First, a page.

The pandemic exposes the true horrors of fast fashion

As retailers prepared for imminent crisis following the outbreak of Covid-19, Boohoo, one of the UK’s largest online fashion retailers, saw a huge surge in sales. Adapting to a country in lockdown at astonishing speed, Boohoo quickly unveiled a new line of loungewear, solidifying its reputation as the country’s leader of fast fashion – cheap, fashionable clothing, that takes ideas from the catwalk or celebrity culture and quickly turns them affordable designs to meet consumer demand.

Fast fashion has shaped an industry in which clothes are disposable, allowing the consumer to stay on top of the latest trends at extremely low costs. Much of the success of fast fashion can be attributed to the rise of the ‘influencer’. Legitimised by social media and television stars, fast fashion brands have successfully capitalised on a younger demographic desperate to imitate the aspirational lifestyles of celebrities on a shoestring budget.

But cheap clothes and fast delivery come at an ethical cost. The fast-fashion industry relies on mostly female workers in poor countries, where labour is cheap and exploitation rife, in order to quickly manufacture and sell garments of a mediocre quality, designed to be worn just a handful of times. Many of the 260 million child labourers around the world work within the fashion supply chain, manufacturing the textiles and designs to satisfy the demand of consumers in Europe, the US, and beyond.

As consumers worldwide buy more clothes, the growing market for cheap items and new styles is taking its toll on the environment. On average, people bought 60% more garments in 2014 than they did in 2000, the majority of which end up as thousands of bits of plastic in the ocean. Yet last year, the UK government dismissed the Environmental Audit Committee’s report on clothing consumption and sustainability, and a motion to pass a fast-fashion tax was rejected under Theresa May’s government.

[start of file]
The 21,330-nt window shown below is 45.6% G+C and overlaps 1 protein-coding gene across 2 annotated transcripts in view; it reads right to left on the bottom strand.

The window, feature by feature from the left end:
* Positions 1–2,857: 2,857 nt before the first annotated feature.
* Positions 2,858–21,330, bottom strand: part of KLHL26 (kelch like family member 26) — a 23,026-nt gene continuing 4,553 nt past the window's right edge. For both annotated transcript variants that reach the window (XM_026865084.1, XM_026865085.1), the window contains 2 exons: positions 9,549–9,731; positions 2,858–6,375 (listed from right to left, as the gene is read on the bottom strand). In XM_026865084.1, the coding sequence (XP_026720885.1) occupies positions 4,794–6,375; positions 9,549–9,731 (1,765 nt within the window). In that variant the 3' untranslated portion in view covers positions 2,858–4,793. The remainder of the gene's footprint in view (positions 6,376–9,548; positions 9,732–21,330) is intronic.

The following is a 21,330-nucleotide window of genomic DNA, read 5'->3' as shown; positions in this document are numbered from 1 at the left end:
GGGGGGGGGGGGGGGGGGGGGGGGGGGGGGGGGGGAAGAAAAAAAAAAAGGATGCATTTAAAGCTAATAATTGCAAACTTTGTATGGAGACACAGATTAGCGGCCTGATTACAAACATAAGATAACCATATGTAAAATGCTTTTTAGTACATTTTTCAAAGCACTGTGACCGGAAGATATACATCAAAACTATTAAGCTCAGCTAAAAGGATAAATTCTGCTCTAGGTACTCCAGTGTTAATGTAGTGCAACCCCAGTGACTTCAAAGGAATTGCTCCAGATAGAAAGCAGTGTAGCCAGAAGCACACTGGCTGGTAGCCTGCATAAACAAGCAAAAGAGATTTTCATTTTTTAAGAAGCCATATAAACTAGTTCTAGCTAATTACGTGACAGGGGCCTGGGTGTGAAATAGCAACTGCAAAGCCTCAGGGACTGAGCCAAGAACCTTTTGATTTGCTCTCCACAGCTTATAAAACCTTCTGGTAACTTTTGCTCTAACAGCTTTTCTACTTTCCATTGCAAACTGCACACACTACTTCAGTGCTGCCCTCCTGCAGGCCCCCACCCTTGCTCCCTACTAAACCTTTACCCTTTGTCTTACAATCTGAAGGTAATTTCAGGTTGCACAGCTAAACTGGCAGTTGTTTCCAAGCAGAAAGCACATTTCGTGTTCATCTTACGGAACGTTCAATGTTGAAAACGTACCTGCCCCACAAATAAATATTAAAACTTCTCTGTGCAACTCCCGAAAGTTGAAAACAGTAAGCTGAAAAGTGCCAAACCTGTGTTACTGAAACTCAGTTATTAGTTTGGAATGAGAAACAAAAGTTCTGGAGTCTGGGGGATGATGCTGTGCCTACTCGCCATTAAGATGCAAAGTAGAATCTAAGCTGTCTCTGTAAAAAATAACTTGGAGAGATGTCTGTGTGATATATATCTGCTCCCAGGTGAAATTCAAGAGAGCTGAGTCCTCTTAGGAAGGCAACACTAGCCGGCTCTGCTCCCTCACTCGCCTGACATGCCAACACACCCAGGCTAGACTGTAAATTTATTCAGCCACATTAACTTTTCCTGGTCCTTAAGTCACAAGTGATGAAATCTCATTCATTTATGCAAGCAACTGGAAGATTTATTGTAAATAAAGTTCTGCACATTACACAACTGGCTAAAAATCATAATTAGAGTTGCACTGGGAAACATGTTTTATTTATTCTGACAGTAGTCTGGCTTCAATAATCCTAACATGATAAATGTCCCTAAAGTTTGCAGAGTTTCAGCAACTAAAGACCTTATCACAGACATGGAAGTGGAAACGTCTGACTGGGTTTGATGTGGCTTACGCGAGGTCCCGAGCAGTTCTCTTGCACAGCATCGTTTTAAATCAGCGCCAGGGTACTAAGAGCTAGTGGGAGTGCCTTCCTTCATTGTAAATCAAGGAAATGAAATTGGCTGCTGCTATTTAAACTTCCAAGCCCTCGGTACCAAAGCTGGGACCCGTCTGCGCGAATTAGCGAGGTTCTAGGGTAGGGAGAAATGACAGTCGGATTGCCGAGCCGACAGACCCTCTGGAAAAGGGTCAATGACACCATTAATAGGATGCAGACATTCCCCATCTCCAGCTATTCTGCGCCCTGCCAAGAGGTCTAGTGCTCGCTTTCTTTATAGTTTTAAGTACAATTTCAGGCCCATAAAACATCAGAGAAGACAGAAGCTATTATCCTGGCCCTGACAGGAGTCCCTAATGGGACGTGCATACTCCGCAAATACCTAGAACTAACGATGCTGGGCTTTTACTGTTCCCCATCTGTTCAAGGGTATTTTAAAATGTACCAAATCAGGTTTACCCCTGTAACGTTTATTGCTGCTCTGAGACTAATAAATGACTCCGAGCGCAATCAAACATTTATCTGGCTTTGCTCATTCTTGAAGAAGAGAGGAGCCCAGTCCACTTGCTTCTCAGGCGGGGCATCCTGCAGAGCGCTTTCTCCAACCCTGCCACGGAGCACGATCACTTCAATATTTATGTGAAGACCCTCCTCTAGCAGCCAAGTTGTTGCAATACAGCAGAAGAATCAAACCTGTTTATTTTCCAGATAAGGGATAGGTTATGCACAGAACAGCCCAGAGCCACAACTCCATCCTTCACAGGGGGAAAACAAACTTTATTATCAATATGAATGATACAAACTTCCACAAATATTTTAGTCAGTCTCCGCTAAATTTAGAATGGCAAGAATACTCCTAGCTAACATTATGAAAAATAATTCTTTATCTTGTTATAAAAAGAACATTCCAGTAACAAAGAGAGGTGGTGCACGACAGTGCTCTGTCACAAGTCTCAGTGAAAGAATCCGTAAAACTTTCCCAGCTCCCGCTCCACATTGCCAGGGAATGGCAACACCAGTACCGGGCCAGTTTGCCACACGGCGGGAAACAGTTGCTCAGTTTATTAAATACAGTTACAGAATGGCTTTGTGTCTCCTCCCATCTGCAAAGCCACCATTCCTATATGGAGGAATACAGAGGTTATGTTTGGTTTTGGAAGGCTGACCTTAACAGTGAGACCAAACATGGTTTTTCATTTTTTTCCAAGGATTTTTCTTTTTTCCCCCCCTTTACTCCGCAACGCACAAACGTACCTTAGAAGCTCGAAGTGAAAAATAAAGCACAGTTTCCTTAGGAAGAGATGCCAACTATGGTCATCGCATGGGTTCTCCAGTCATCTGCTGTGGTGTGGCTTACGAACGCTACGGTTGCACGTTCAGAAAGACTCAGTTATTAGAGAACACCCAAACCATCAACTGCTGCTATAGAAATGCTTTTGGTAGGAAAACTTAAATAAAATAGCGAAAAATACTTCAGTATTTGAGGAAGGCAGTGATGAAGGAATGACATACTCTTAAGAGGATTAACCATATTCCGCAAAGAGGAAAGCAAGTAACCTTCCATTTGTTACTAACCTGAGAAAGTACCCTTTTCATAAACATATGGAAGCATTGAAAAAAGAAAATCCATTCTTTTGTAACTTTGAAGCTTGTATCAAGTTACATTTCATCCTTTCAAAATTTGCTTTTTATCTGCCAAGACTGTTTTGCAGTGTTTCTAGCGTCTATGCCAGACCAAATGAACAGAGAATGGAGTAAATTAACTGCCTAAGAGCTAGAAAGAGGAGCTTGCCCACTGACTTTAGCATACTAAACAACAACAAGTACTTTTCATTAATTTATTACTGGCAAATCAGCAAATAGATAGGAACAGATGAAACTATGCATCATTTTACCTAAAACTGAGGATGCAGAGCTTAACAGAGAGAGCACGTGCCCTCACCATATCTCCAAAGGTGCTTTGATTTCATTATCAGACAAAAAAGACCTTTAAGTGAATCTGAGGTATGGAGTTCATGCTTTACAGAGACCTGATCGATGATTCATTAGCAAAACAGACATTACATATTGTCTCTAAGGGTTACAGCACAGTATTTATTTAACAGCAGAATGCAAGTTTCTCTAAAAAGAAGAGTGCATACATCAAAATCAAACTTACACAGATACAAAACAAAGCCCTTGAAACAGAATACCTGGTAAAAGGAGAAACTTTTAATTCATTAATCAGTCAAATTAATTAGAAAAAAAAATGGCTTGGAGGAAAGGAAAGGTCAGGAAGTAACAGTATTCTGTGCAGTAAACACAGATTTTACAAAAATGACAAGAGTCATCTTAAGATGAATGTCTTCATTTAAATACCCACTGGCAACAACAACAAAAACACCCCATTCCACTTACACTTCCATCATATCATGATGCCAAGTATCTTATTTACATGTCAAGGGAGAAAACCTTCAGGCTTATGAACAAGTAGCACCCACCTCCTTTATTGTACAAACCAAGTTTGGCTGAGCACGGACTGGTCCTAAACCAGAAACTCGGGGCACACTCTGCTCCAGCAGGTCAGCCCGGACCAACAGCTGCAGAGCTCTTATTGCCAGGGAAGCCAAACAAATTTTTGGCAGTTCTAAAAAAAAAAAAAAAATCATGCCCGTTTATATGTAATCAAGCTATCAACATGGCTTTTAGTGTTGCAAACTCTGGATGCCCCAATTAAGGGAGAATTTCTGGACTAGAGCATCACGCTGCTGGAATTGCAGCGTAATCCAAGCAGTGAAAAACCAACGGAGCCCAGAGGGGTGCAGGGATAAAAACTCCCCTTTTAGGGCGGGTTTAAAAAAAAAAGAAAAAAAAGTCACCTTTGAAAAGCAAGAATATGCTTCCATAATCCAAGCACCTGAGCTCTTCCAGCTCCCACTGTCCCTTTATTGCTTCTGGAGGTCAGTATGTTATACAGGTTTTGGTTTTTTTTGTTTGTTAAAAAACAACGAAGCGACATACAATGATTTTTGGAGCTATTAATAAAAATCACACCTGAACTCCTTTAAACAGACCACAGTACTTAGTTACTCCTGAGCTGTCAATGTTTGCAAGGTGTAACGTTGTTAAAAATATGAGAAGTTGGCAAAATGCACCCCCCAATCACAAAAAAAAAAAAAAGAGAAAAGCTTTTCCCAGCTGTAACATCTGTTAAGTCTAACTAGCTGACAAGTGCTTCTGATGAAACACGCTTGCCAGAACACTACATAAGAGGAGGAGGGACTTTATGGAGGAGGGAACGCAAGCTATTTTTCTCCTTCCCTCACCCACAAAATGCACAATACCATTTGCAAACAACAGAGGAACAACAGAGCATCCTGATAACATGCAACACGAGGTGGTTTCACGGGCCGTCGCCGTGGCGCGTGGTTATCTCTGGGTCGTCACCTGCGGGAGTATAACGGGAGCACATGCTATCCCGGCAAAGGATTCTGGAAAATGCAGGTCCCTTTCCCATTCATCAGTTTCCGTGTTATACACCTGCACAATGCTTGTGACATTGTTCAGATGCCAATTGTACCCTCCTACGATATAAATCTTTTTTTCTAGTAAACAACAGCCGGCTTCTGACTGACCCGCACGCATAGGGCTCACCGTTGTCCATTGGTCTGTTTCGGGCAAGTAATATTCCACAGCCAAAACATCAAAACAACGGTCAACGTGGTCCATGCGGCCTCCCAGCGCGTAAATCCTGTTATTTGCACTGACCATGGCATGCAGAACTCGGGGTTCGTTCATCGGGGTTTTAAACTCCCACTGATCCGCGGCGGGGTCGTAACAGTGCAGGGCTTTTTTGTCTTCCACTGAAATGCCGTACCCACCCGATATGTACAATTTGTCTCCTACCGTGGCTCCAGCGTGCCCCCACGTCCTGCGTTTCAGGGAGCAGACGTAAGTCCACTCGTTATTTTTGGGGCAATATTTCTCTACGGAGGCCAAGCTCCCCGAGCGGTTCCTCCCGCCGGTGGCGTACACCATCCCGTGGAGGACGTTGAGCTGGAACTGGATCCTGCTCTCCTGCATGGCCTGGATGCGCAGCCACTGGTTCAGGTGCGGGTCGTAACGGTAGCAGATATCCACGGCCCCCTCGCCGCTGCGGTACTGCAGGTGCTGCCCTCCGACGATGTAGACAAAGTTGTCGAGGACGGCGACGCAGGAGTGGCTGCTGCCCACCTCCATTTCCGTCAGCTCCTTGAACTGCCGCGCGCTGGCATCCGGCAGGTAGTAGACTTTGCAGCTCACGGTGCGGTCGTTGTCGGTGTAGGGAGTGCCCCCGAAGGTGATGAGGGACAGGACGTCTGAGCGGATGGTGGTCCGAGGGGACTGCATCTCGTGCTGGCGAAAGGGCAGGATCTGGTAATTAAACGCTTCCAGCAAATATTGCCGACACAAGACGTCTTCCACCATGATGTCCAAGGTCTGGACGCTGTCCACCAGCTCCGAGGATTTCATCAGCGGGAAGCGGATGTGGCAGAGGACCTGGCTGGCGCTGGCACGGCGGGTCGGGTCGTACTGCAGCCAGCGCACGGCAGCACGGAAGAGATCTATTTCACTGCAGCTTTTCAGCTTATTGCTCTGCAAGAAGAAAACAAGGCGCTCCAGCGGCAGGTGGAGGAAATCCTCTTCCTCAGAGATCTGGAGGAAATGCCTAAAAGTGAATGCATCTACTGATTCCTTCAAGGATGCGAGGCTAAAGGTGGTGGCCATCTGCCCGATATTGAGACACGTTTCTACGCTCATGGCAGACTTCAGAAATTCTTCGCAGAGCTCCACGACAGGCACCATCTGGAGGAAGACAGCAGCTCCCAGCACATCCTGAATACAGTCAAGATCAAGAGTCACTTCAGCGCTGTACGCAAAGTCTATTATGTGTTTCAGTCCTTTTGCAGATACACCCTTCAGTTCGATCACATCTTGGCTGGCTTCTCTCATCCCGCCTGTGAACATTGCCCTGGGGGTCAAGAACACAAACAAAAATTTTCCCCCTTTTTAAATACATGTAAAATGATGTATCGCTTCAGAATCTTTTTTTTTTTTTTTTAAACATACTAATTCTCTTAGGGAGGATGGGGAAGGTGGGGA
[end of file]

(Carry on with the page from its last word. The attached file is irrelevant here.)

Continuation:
Shockingly, fast fashion sales have showed no signs of slowing down in recent years, until now. The pandemic has unintentionally shone a light on the dark practices of the industry. This week, an undercover investigation found that workers at a factory in Leicester owned by Boohoo were earning between £3.50 and £4.00 per hour, with little evidence of measures to prevent the spread of Covid-19. Amidst claims of ‘modern slavery’, more than £1.5bn has been wiped off Boohoo’s market value, the company now facing an exodus of social media influencers and retail partners.

The pandemic has impacted the decline of fast fashion more directly, with national lockdowns leaving a number of fast-fashion brands unable to survive without cheap, overseas labour and a speedy supply chain. Recent months have also seen social responsibility back at the top of the agenda, with critics of fast fashion hoping that the rise of local brands and newfound focus on sustainable lifestyles may well mark a defining moment for the sector. The pressure is now on for the fashion industry to grasp this moment and use its power to help change our relationship with clothing for the better.

The Whitehouse team are experts in providing public affairs advice and political analysis to a wide range of human rights, international relations and development clients, not only in the United Kingdom, but also across the member states of the European Union and beyond. For more information, please contact